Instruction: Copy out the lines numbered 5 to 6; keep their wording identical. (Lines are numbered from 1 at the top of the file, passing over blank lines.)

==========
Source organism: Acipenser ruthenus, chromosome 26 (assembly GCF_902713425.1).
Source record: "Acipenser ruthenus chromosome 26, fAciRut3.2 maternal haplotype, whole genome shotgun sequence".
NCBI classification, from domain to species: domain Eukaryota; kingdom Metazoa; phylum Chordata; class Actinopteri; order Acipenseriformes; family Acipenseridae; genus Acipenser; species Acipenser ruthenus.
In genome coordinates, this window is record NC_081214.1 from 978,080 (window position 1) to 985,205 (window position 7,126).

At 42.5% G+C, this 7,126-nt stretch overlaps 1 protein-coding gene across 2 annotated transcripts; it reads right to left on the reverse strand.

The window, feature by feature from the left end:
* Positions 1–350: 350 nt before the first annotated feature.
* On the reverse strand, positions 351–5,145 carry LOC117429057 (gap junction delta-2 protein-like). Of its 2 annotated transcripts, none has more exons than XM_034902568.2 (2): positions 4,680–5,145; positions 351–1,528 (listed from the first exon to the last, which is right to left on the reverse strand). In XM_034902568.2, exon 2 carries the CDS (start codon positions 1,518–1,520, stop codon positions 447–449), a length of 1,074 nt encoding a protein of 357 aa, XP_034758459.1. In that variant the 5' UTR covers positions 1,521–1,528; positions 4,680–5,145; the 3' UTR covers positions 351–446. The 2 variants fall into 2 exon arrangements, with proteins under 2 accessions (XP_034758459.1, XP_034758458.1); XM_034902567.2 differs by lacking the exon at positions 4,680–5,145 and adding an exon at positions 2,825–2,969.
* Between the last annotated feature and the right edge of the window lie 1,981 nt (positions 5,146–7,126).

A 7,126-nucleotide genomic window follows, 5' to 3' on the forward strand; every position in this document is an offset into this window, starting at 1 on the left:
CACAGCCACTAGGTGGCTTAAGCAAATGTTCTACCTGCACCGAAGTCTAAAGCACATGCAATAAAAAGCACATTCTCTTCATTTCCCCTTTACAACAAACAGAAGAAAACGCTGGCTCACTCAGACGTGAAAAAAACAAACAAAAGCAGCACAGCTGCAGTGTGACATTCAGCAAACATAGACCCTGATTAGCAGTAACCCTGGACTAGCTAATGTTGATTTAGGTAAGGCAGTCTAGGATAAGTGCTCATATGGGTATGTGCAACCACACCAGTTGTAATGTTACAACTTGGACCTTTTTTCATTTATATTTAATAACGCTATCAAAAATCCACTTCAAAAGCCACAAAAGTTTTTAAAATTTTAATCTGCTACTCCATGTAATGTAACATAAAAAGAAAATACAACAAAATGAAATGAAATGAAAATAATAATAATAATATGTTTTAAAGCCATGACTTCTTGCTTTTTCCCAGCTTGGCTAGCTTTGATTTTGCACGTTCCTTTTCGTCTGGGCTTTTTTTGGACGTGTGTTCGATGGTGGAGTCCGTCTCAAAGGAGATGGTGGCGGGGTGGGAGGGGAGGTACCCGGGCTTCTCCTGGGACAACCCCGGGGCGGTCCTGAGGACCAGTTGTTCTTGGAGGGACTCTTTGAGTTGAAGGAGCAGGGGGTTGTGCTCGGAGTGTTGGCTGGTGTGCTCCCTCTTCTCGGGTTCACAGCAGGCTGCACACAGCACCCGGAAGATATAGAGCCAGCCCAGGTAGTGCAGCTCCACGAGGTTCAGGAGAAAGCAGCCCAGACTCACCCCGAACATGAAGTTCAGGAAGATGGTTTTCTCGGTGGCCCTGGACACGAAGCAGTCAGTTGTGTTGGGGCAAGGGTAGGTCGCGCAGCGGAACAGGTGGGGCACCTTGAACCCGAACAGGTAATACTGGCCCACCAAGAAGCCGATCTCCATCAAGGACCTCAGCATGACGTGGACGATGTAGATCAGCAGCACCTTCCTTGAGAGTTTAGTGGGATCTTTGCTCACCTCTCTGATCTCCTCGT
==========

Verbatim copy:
At 42.5% G+C, this 7,126-nt stretch overlaps 1 protein-coding gene across 2 annotated transcripts; it reads right to left on the reverse strand.

The window, feature by feature from the left end: